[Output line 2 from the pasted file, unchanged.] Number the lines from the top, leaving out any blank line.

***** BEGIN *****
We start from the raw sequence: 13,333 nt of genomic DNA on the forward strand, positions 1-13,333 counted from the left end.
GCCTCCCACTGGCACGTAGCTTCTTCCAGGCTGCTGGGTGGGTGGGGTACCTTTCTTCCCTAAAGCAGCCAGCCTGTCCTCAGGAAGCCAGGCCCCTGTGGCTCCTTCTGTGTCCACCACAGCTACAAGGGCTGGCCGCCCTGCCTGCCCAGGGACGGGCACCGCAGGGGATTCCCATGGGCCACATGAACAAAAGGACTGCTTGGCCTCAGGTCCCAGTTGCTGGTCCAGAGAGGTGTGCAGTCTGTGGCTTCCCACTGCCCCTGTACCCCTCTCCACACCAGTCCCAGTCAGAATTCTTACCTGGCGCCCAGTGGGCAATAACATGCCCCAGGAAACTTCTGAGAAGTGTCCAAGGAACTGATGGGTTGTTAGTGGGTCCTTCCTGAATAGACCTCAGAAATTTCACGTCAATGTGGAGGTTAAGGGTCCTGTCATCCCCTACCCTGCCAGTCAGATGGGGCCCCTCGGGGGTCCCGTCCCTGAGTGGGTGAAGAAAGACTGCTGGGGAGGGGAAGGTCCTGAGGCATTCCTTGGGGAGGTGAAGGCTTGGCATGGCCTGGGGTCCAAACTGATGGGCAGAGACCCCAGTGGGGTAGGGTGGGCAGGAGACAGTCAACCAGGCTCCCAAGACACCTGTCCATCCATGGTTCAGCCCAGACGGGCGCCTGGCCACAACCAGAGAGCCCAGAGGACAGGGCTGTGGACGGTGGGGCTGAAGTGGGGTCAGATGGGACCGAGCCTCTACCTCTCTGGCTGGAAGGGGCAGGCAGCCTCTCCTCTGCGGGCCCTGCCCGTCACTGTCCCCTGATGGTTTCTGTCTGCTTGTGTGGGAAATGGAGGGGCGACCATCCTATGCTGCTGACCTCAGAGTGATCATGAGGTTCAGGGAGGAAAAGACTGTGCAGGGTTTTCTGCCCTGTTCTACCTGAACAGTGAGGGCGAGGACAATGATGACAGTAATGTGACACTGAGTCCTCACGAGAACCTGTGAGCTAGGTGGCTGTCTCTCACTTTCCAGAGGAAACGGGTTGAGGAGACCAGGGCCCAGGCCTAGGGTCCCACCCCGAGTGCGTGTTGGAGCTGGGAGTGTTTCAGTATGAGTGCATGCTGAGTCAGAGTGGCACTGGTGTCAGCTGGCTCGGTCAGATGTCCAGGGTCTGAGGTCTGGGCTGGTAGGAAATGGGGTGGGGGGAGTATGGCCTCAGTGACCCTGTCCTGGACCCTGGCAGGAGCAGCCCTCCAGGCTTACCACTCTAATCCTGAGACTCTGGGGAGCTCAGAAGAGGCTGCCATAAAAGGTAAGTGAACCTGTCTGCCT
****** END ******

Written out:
GCCTCCCACTGGCACGTAGCTTCTTCCAGGCTGCTGGGTGGGTGGGGTACCTTTCTTCCCTAAAGCAGCCAGCCTGTCCTCAGGAAGCCAGGCCCCTGTGGCTCCTTCTGTGTCCACCACAGCTACAAGGGCTGGCCGCCCTGCCTGCCCAGGGACGGGCACCGCAGGGGATTCCCATGGGCCACATGAACAAAAGGACTGCTTGGCCTCAGGTCCCAGTTGCTGGTCCAGAGAGGTGTGCAGTCTGTGGCTTCCCACTGCCCCTGTACCCCTCTCCACACCAGTCCCAGTCAGAATTCTTACCTGGCGCCCAGTGGGCAATAACATGCCCCAGGAAACTTCTGAGAAGTGTCCAAGGAACTGATGGGTTGTTAGTGGGTCCTTCCTGAATAGACCTCAGAAATTTCACGTCAATGTGGAGGTTAAGGGTCCTGTCATCCCCTACCCTGCCAGTCAGATGGGGCCCCTCGGGGGTCCCGTCCCTGAGTGGGTGAAGAAAGACTGCTGGGGAGGGGAAGGTCCTGAGGCATTCCTTGGGGAGGTGAAGGCTTGGCATGGCCTGGGGTCCAAACTGATGGGCAGAGACCCCAGTGGGGTAGGGTGGGCAGGAGACAGTCAACCAGGCTCCCAAGACACCTGTCCATCCATGGTTCAGCCCAGACGGGCGCCTGGCCACAACCAGAGAGCCCAGAGGACAGGGCTGTGGACGGTGGGGCTGAAGTGGGGTCAGATGGGACCGAGCCTCTACCTCTCTGGCTGGAAGGGGCAGGCAGCCTCTCCTCTGCGGGCCCTGCCCGTCACTGTCCCCTGATGGTTTCTGTCTGCTTGTGTGGGAAATGGAGGGGCGACCATCCTATGCTGCTGACCTCAGAGTGATCATGAGGTTCAGGGAGGAAAAGACTGTGCAGGGTTTTCTGCCCTGTTCTACCTGAACAGTGAGGGCGAGGACAATGATGACAGTAATGTGACACTGAGTCCTCACGAGAACCTGTGAGCTAGGTGGCTGTCTCTCACTTTCCAGAGGAAACGGGTTGAGGAGACCAGGGCCCAGGCCTAGGGTCCCACCCCGAGTGCGTGTTGGAGCTGGGAGTGTTTCAGTATGAGTGCATGCTGAGTCAGAGTGGCACTGGTGTCAGCTGGCTCGGTCAGATGTCCAGGGTCTGAGGTCTGGGCTGGTAGGAAATGGGGTGGGGGGAGTATGGCCTCAGTGACCCTGTCCTGGACCCTGGCAGGAGCAGCCCTCCAGGCTTACCACTCTAATCCTGAGACTCTGGGGAGCTCAGAAGAGGCTGCCATAAAAGGTAAGTGAACCTGTCTGCCT